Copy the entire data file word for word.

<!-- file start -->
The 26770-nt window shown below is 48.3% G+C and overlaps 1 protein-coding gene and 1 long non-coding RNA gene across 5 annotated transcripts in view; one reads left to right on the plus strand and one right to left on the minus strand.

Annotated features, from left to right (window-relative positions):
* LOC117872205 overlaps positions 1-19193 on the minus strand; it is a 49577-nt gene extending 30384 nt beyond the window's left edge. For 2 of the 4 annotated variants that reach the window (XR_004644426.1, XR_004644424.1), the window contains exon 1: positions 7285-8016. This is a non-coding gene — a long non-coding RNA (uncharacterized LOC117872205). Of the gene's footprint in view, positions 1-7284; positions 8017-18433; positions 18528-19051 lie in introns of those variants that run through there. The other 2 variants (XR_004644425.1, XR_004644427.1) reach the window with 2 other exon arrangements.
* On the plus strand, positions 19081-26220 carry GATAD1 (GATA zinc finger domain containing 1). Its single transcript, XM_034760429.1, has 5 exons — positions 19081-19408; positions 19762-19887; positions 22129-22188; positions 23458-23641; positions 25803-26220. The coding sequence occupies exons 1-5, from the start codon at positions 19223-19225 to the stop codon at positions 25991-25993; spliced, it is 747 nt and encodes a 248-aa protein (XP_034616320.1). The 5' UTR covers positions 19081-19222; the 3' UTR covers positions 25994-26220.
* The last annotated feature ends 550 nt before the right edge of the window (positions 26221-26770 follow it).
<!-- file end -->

The 26770-nt window shown below is 48.3% G+C and overlaps 1 protein-coding gene and 1 long non-coding RNA gene across 5 annotated transcripts in view; one reads left to right on the plus strand and one right to left on the minus strand.

Annotated features, from left to right (window-relative positions):
* LOC117872205 overlaps positions 1-19193 on the minus strand; it is a 49577-nt gene extending 30384 nt beyond the window's left edge. For 2 of the 4 annotated variants that reach the window (XR_004644426.1, XR_004644424.1), the window contains exon 1: positions 7285-8016. This is a non-coding gene — a long non-coding RNA (uncharacterized LOC117872205). Of the gene's footprint in view, positions 1-7284; positions 8017-18433; positions 18528-19051 lie in introns of those variants that run through there. The other 2 variants (XR_004644425.1, XR_004644427.1) reach the window with 2 other exon arrangements.
* On the plus strand, positions 19081-26220 carry GATAD1 (GATA zinc finger domain containing 1). Its single transcript, XM_034760429.1, has 5 exons — positions 19081-19408; positions 19762-19887; positions 22129-22188; positions 23458-23641; positions 25803-26220. The coding sequence occupies exons 1-5, from the start codon at positions 19223-19225 to the stop codon at positions 25991-25993; spliced, it is 747 nt and encodes a 248-aa protein (XP_034616320.1). The 5' UTR covers positions 19081-19222; the 3' UTR covers positions 25994-26220.
* The last annotated feature ends 550 nt before the right edge of the window (positions 26221-26770 follow it).